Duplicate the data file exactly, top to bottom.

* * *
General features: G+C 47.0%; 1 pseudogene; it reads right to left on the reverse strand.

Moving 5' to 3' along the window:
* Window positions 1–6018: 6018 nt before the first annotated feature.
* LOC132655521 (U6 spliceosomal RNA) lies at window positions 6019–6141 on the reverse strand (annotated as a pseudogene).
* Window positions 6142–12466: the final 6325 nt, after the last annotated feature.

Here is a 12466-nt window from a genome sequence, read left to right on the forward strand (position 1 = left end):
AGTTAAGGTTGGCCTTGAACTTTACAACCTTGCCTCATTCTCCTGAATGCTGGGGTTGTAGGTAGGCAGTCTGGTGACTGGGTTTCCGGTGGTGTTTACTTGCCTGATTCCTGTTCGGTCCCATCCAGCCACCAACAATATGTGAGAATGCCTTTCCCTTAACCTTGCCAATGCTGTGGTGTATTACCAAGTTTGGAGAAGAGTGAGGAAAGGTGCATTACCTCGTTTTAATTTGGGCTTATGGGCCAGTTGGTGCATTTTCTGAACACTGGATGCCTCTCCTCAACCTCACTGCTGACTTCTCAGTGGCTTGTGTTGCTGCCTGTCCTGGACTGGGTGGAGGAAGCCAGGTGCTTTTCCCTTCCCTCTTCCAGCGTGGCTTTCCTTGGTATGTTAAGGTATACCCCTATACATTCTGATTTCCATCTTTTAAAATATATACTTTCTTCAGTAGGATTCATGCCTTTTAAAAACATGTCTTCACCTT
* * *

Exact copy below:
General features: G+C 47.0%; 1 pseudogene; it reads right to left on the reverse strand.

Moving 5' to 3' along the window:
* Window positions 1–6018: 6018 nt before the first annotated feature.
* LOC132655521 (U6 spliceosomal RNA) lies at window positions 6019–6141 on the reverse strand (annotated as a pseudogene).
* Window positions 6142–12466: the final 6325 nt, after the last annotated feature.

Here is a 12466-nt window from a genome sequence, read left to right on the forward strand (position 1 = left end):
AGTTAAGGTTGGCCTTGAACTTTACAACCTTGCCTCATTCTCCTGAATGCTGGGGTTGTAGGTAGGCAGTCTGGTGACTGGGTTTCCGGTGGTGTTTACTTGCCTGATTCCTGTTCGGTCCCATCCAGCCACCAACAATATGTGAGAATGCCTTTCCCTTAACCTTGCCAATGCTGTGGTGTATTACCAAGTTTGGAGAAGAGTGAGGAAAGGTGCATTACCTCGTTTTAATTTGGGCTTATGGGCCAGTTGGTGCATTTTCTGAACACTGGATGCCTCTCCTCAACCTCACTGCTGACTTCTCAGTGGCTTGTGTTGCTGCCTGTCCTGGACTGGGTGGAGGAAGCCAGGTGCTTTTCCCTTCCCTCTTCCAGCGTGGCTTTCCTTGGTATGTTAAGGTATACCCCTATACATTCTGATTTCCATCTTTTAAAATATATACTTTCTTCAGTAGGATTCATGCCTTTTAAAAACATGTCTTCACCTT